Honestly, I’ve never been one to care much about problems that don’t affect me.
What can I say? I’m a privileged American.
And then I moved to India.
It’s been seven months in this place, a country where problems abound on every street corner, and beyond the street corner: corruption, social inequality, impunity based on wealth, gender, and social status…just to name a few.
At some point, I sort of just accepted this.
In the past three years, I haven’t spent much time in America. I’m an international model, and as glamorous as that may sound, it’s secondary to the kinds of horrors I have witnessed in both the lower income and developed nations I have lived in and traveled through.
Thailand. Indonesia. Italy. And now India.
In Bangkok I saw young Thai girls on the streets, scantily clad and searching for work. In Milan, 14-year old models clung to the hips of any man who gave them the time of day. At the time, it was easy to overlook. I simply shook my head and brushed it off.
And then I saw what I didn’t see: As I scrolled casually through Facebook, a video from Brooklyn-based nonprofit ECPAT-USA about the prominence of child sex trafficking. In America?
Curious…and then, confused.
Because while I had always enjoyed my status as a self-proclaimed “global citizen,” in reality I had turned a blind eye to the horrors that were happening in my own backyard.
I think many Americans believe our country is guarded by some sort of stronghold, where bad is dealt with and/or ferreted out by law enforcement and the justice system.
But no country is immune. Child sex trafficking is not discriminatory. It is not limited to lower income countries, such as India, or countries with few resources. As Americans, we often think our country is above this type of crime.
But we’re all part of the same species.
In an increasingly connected world, there are more opportunities than ever for offenders to exploit children.
And oftentimes, children are trafficked in their own neighborhood, their own block, even in their own home.
“But surely our kids are smart enough to spot danger like this.”
Children are vulnerable, be it because of their lack of experience, their development, or simply their youth. Traffickers and pimps in the U.S. are known to prey on children as young as nine-years-old. We cannot expect a nine-year-old to handle this type of situation. By nature, children place a lot of trust in adults. We need to teach them what to look out for.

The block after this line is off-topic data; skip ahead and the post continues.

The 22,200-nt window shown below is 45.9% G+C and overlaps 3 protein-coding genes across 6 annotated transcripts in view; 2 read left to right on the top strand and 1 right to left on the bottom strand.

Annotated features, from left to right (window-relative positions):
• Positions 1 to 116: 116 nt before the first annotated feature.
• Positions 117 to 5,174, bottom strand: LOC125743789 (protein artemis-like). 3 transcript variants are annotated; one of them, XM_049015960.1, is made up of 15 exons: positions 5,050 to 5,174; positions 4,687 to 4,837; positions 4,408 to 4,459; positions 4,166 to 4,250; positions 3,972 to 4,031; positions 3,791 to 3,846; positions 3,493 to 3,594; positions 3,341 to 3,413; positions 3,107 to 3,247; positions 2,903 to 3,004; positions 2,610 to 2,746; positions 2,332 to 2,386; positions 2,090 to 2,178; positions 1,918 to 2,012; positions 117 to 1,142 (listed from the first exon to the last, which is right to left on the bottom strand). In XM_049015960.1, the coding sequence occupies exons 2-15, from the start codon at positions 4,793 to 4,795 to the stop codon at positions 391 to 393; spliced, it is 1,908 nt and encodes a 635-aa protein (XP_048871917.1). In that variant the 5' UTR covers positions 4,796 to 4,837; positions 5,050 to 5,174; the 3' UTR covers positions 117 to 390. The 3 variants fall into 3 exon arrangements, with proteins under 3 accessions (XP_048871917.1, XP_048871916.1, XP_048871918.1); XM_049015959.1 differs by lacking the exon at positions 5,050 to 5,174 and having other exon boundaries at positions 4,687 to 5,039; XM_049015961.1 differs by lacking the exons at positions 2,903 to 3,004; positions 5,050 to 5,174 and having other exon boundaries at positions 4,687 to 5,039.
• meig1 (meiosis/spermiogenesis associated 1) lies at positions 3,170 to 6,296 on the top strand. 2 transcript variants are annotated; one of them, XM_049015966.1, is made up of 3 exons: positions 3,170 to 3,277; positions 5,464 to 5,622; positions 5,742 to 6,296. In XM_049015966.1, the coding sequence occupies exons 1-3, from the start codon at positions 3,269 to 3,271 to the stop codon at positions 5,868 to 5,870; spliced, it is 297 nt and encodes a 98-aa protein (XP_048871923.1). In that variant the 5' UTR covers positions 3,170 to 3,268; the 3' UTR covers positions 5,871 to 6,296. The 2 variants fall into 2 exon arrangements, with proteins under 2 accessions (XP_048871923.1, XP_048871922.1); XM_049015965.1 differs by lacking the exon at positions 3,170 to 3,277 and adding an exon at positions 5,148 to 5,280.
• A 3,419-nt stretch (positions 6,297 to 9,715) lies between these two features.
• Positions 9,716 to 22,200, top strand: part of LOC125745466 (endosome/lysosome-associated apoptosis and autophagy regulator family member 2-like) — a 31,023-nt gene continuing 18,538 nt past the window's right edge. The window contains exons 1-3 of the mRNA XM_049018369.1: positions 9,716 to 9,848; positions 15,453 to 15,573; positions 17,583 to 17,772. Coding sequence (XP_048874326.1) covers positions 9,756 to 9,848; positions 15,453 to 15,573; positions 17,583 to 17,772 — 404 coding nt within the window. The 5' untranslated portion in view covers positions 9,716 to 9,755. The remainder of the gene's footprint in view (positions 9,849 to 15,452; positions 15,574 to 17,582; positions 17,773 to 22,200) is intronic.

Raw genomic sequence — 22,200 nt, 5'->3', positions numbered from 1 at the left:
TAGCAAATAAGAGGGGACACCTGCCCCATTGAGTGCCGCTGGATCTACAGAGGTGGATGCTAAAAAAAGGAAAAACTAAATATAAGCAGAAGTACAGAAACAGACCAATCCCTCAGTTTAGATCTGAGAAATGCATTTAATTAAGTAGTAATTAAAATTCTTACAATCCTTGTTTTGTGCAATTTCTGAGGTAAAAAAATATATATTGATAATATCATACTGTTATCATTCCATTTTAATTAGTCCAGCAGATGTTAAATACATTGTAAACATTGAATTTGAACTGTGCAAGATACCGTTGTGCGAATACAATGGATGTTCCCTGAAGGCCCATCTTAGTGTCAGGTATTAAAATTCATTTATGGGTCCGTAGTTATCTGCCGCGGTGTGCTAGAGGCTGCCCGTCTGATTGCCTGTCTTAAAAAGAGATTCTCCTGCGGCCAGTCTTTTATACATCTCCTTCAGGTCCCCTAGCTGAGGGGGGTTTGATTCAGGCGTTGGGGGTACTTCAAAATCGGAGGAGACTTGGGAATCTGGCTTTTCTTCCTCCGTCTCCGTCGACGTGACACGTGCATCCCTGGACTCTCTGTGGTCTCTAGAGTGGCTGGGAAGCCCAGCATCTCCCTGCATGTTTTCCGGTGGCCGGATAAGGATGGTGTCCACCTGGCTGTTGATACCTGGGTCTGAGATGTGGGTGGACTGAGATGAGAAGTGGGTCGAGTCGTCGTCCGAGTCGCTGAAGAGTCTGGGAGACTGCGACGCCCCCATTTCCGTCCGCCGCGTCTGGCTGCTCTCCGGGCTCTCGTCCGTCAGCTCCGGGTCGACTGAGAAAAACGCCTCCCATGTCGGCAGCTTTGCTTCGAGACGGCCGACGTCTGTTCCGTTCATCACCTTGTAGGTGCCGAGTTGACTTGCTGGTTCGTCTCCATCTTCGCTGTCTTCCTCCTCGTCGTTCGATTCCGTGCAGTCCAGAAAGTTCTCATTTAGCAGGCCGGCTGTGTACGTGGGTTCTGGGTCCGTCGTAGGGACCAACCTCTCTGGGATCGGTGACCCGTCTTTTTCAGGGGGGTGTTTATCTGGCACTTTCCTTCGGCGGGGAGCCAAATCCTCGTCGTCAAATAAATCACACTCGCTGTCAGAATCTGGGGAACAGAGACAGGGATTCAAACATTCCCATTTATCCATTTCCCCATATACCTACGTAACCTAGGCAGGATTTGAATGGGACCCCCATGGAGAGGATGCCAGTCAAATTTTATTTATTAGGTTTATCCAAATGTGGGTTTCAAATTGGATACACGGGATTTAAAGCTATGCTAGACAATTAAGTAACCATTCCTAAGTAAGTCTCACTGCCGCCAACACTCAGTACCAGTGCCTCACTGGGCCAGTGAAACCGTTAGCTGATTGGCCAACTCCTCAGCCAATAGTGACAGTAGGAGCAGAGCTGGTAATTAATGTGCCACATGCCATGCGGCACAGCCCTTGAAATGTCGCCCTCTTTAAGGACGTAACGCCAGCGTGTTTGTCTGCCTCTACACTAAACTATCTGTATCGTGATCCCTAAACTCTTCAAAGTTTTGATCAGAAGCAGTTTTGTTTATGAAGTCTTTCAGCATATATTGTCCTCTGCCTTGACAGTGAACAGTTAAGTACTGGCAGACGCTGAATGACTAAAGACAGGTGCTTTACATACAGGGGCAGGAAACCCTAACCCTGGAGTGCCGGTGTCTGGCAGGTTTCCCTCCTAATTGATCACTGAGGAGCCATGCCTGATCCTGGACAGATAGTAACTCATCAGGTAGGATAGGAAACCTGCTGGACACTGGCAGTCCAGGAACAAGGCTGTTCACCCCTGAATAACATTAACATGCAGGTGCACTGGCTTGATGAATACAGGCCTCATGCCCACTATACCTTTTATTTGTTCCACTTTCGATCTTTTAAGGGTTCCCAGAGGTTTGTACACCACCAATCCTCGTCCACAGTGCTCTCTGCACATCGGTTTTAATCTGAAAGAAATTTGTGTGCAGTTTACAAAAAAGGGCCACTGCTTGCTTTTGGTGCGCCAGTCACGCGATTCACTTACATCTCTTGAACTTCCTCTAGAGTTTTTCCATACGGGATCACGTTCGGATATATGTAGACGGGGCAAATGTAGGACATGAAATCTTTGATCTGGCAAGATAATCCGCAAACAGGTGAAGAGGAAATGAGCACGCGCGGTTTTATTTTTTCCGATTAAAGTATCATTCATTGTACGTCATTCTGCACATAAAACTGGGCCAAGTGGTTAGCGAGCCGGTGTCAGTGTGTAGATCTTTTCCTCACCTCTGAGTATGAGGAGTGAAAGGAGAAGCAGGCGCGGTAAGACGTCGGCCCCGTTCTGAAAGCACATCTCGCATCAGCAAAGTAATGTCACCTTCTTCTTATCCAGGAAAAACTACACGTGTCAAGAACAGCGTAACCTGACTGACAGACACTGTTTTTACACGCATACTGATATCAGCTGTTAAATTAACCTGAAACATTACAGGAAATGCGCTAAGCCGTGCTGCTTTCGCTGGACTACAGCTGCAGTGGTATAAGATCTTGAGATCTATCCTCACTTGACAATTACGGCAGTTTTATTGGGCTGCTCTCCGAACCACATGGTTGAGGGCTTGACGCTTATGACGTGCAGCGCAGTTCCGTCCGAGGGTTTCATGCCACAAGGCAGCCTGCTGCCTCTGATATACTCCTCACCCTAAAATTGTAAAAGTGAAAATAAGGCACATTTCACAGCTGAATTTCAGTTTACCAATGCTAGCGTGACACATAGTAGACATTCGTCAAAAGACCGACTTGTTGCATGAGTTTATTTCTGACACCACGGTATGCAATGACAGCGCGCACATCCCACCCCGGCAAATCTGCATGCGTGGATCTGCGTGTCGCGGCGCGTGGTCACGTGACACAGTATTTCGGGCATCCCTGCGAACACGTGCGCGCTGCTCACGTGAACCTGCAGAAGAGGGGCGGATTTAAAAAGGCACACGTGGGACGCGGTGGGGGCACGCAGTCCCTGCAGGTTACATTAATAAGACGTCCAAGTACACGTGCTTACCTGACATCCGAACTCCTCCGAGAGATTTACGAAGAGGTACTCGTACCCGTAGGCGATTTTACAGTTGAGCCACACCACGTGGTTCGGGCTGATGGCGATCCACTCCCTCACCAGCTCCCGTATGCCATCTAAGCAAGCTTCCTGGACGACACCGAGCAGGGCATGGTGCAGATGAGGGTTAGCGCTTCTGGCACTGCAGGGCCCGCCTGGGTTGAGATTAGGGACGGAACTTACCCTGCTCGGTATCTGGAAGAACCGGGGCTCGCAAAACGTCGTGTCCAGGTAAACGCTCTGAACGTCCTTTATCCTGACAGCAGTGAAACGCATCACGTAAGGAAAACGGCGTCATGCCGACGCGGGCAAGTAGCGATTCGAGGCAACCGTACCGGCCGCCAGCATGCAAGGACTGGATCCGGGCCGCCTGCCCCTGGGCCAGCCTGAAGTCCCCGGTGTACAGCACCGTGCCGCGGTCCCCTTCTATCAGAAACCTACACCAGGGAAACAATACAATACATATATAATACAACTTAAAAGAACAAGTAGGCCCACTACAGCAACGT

We need to teach them the signs. And we must teach the responsible adults around them, too.
“But surely we can seek out offenders, and prevent all this from happening!”
Given the statistics, offenders come in all shapes and sizes: young, old, foreign, domestic. It’s hard to seek out the perpetrators, to hold them accountable. We cannot simply hand over the problem to the cops and hope they will identify and stop the trafficking. This is a complex social problem that feeds on youth vulnerabilities and requires us to seek preventative measures by informing our youth of warning signs.
“But surely if it was a big problem, I would have heard about it.”
I can’t even begin to tell you the amount of times I have thought the exact same thing.
It’s easy to turn a blind eye to the things you don’t want to see. It’s an uncomfortable topic and that makes it hard for people to come to terms with accepting it, especially when it’s going on in their own country or community.
I cannot continue to call myself a global citizen if I fail to inform myself about problems happening in my own backyard. I can continue to travel for the rest of my life, but what good does that do if I remain uninformed about what’s happening in my own country and neighborhood?